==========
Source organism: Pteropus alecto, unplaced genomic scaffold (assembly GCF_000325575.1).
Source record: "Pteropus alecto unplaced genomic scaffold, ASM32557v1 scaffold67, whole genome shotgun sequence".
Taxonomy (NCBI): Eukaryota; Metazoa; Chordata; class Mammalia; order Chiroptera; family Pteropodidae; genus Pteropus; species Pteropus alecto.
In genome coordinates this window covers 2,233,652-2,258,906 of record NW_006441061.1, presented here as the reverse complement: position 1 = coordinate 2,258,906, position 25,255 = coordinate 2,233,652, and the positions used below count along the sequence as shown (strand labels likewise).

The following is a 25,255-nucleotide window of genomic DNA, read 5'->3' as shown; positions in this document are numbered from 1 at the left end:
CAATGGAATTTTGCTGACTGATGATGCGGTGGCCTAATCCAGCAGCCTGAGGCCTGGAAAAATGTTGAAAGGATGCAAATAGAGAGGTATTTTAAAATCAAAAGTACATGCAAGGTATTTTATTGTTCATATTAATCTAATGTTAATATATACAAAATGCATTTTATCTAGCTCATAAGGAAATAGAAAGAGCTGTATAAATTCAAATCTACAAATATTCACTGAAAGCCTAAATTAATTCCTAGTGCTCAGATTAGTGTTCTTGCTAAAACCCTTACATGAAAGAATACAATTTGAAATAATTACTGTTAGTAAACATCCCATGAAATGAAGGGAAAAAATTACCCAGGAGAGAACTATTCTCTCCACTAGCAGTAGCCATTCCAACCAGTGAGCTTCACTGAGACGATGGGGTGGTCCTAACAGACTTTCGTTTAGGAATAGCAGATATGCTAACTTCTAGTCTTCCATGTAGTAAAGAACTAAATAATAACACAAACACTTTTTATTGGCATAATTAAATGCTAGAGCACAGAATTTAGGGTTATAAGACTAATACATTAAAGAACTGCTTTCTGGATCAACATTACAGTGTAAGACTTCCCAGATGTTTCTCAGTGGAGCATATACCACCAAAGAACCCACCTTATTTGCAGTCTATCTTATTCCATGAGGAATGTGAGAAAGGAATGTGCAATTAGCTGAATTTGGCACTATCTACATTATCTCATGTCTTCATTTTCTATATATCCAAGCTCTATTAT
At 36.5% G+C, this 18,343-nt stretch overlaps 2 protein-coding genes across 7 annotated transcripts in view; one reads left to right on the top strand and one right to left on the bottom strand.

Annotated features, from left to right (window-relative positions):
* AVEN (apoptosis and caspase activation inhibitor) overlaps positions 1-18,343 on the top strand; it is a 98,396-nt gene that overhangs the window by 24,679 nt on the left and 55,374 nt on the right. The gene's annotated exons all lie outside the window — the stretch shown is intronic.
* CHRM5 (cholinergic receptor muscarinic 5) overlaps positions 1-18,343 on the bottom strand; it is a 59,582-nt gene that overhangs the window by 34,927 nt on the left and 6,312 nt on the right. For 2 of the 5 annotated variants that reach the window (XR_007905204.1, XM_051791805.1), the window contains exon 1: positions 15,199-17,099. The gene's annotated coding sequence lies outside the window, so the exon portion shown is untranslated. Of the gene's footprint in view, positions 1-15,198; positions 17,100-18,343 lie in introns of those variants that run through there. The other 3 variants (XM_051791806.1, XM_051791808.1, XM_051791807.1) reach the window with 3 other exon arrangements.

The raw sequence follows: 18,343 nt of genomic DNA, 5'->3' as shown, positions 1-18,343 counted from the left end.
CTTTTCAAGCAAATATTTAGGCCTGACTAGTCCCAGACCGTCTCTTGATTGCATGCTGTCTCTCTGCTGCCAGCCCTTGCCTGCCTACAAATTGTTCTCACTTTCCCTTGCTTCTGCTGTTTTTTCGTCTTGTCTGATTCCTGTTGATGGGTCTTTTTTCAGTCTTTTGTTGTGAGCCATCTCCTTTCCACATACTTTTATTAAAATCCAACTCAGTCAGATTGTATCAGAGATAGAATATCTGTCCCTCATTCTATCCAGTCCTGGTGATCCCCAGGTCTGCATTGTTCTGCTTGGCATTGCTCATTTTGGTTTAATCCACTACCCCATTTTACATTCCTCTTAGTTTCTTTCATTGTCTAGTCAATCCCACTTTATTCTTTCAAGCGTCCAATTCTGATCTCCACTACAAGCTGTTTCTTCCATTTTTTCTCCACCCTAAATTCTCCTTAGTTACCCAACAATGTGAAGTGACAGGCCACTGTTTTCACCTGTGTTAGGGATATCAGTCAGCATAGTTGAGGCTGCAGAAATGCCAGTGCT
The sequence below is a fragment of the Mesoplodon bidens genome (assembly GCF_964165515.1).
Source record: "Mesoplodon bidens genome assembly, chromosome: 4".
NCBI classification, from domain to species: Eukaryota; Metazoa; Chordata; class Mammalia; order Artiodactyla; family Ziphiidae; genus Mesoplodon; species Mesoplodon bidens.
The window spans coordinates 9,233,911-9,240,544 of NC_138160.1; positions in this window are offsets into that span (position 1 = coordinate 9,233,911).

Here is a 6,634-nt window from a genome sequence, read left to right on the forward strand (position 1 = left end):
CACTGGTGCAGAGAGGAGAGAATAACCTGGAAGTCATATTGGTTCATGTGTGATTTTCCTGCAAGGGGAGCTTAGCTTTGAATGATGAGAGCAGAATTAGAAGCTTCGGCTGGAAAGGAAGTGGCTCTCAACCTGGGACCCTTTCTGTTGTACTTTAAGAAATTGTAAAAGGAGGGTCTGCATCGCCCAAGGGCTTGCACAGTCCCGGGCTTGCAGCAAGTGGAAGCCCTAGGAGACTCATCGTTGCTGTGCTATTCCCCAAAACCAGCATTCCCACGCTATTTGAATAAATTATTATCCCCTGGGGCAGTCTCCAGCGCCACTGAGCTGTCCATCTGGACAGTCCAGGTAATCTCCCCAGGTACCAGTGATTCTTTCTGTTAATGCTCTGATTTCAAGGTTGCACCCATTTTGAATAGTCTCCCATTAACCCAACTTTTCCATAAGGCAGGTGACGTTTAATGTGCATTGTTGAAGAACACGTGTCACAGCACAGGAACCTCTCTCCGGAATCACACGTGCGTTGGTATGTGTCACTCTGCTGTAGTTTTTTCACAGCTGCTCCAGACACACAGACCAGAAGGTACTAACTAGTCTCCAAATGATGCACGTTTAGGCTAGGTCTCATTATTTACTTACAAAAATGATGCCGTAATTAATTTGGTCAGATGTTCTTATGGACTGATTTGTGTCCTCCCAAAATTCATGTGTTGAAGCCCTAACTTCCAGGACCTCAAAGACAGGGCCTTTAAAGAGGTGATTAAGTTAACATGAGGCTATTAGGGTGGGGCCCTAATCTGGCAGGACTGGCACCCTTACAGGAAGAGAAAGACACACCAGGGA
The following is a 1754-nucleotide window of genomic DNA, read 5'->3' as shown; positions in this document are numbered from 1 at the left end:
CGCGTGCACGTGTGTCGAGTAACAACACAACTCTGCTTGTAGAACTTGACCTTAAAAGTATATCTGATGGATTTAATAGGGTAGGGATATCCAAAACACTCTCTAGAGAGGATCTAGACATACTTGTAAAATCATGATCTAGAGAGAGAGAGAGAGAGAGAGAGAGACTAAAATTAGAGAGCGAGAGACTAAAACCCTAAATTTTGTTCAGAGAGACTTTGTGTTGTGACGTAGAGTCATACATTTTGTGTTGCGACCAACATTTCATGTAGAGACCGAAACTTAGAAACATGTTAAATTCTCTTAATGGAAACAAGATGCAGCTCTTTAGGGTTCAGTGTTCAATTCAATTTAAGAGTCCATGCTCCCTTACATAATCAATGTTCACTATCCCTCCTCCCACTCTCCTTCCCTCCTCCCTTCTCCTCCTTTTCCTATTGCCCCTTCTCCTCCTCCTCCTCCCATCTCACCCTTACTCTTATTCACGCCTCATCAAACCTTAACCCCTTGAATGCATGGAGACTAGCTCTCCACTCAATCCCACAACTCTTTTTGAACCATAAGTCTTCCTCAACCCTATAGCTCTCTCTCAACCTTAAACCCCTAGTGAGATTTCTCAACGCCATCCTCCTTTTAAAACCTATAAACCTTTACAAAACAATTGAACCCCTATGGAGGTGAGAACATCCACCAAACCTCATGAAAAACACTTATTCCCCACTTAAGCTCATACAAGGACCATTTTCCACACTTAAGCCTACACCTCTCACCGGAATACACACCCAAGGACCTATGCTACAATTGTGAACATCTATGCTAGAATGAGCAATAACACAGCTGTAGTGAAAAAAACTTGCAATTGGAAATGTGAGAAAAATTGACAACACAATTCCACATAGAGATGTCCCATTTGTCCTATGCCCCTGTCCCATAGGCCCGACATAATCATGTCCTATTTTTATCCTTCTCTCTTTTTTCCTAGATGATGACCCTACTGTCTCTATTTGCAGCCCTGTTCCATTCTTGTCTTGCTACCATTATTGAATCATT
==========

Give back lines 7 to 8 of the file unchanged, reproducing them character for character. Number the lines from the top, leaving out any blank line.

At 36.5% G+C, this 18,343-nt stretch overlaps 2 protein-coding genes across 7 annotated transcripts in view; one reads left to right on the top strand and one right to left on the bottom strand.

Annotated features, from left to right (window-relative positions):